Send your application as a ZIP file to [] with the subject “Application for the IV MeLCi Lab Autumn School”

    Call for Proposals Deadline: 13 September 2024

    Notification of Acceptance: 30 September 2024


    PhD Students

    Early Career Researchers (with PhD obtained in the last three years)

    Maximum number of participants

    20 students

    Fee *

    Lusófona University, CICANT PhD Students 70 euros

    PhD students from other Institutions 100 euros

    Other 150 euros

    *The best participant will not pay the fee; one Equity Scholarship to support the fee will also be awarded.

  • 11.07.2024 20:31 | Anonymous member (Administrator)

    October 25, 2024

    Venezia-Mestre (Italy)

    Deadline: July 30, 2024

    Dear ECREA mailing list subscribers, 

    we are pleased to share with you an academic initiative on the topic of Communication.

    "COMUNICAZIONE TRA SAPERI E SAPER-FARE" is a day of studies promoted by the Salesian University Institute of Venice - IUSVE. It will take place on 25 october 2024 in Venezia-Mestre.

    Scholars who, from different disciplinary approaches, address their research interests to communication issues are invited to participate with a contribution of both a theoretical and empirical nature.  


    INFORMATION ABOUT THE DIFFERENT PANELS IS AVAILABLE HERE (,alcuni%20importanti%20temi%20di%20riflessione).

    Please send your abstract proposal (max 600 words), indicating your first name, last name, affiliation, proposal title and the panel you would like to take part in, to the email:

    - The deadline for submission of abstracts is 30/07/2024

    - Notification of acceptance is expected by 10/09/2024

    - There is no fee to participate, but you must register by 30 August 15/09/2025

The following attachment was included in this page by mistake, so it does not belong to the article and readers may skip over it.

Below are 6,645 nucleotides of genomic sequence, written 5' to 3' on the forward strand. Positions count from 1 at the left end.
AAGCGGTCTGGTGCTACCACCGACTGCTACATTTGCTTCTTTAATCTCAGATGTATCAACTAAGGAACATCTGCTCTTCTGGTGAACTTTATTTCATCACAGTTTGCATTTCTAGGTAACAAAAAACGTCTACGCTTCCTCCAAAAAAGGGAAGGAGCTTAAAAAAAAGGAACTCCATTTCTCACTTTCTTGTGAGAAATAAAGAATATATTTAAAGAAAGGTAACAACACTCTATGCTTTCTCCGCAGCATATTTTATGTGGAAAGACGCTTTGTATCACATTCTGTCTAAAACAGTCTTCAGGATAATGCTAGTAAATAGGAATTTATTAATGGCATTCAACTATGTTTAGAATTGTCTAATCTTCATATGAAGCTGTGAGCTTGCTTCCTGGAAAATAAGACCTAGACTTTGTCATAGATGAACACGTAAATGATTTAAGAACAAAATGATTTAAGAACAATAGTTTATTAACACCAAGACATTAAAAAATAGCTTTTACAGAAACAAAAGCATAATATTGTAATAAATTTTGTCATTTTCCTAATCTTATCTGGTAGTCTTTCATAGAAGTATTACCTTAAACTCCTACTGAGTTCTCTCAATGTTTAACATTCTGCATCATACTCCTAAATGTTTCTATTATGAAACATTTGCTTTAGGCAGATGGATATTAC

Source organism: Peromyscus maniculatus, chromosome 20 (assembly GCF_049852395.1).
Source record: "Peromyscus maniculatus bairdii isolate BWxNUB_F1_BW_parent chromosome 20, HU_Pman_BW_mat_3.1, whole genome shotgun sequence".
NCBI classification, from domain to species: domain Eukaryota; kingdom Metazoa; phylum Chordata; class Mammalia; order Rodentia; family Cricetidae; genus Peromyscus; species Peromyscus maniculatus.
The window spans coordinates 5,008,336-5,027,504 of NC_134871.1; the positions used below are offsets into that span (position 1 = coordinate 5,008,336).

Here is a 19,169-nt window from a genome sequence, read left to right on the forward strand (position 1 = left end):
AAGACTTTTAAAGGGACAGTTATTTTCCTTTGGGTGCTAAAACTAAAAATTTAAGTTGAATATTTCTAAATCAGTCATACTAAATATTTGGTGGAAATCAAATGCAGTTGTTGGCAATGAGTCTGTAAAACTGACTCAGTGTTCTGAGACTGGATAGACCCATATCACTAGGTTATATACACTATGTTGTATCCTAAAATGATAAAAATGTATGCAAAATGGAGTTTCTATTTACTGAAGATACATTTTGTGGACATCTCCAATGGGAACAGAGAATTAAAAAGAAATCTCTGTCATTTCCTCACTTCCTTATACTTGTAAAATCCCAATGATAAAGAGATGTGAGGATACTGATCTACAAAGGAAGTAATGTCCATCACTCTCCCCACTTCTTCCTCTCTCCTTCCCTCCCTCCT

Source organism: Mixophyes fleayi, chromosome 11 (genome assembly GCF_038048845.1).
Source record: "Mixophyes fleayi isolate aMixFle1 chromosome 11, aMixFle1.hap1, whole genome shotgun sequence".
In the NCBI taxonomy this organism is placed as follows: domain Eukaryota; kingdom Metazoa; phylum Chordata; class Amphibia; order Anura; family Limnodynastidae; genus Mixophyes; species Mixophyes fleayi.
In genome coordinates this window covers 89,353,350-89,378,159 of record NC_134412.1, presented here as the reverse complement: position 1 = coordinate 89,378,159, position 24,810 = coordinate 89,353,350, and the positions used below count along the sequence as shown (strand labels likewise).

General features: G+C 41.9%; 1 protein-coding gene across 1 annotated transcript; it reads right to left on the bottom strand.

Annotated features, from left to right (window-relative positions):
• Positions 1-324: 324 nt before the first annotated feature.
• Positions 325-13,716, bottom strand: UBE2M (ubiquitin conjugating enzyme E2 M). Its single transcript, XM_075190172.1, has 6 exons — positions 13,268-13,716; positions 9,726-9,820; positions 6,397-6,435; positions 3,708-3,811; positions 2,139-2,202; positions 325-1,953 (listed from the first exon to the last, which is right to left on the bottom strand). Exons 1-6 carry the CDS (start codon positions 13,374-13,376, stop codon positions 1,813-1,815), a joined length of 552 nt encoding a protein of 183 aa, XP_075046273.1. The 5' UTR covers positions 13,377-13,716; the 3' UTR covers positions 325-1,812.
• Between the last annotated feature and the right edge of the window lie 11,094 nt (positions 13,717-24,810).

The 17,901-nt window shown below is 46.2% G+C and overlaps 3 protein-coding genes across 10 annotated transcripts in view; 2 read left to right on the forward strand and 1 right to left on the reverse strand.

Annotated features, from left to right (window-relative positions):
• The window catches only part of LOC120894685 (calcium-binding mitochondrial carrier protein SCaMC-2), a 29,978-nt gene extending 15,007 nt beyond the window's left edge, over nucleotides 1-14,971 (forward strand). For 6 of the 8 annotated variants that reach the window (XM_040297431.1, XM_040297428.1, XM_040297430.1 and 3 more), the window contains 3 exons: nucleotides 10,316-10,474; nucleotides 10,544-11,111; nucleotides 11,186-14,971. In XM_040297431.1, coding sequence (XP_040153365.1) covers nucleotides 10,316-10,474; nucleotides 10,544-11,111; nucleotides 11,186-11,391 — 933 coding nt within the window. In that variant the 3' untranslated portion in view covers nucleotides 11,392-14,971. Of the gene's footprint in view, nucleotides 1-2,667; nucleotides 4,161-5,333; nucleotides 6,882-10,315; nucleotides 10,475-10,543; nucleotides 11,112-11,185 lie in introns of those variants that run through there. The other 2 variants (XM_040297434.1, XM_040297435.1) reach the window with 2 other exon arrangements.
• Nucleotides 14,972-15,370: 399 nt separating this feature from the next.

- The detailed programme, with logistical information, will be circulated from 30/09/2024

    Wishing that this could be an opportunity to discuss important issues, we will look forward to your proposals.

    The organising committee

  • 04.07.2024 07:48 | Anonymous member (Administrator)

    Hebrew University of Jerusalem

    The Noah Mozes Department of Communication and Journalism at The Hebrew University of Jerusalem invites outstanding candidates in communication to apply for an open-rank tenure-track position starting July, 2025.

    The department is particularly interested in candidates specializing in research areas in media and communication that can relate to and complement the work currently done at the department, which focuses on digital and social media; political communication and conflict; journalism studies; social psychological processes; language, discourse and communication; visual media; as well as theory, history, and philosophy of communication and media.

    Applicants must hold a Ph.D. degree at the time of hire, and demonstrate an active research program including peer-reviewed international publications in the relevant area. The person hired will teach introductory and advanced courses in communications in their areas of specialization. They will also be expected to supervise Masters and Ph.D. students and to contribute to departmental and university service. Courses can be taught in English.

    The deadline for submissions is 30 September 2024.

    Full application details can be found here:

    Inquiries should be directed to Professor Amit Pinchevski, Chair of the Department of Communication and Journalism:

  • 03.07.2024 17:32 | Anonymous member (Administrator)

    October 8-11, 2024

    Doblerstr. 33, 72074 Tübingen, Germany

    Deadline: July 15, 2024

    Organized by: Michael Herrmann (Tübingen Forum for Science and Humanities, University of Tübingen) and Dr. Helena Atteneder (Institute of Media Studies, University of Tübingen)

    Human societies constantly change at many levels, from individuals to communities and nation states. Historically and at present societies have become more or less polarized, more or less cooperative, more or less integrated. 

    To understand and perhaps even predict these trends and their consequences, there is a complex interaction between the individual, the social and the structural. Network as a basic principle structuring society, as a metaphor for human interaction, is a relevant subject for various research disciplines, long before Castells developed the "network society" as a relevant label for a certain form of social organisation.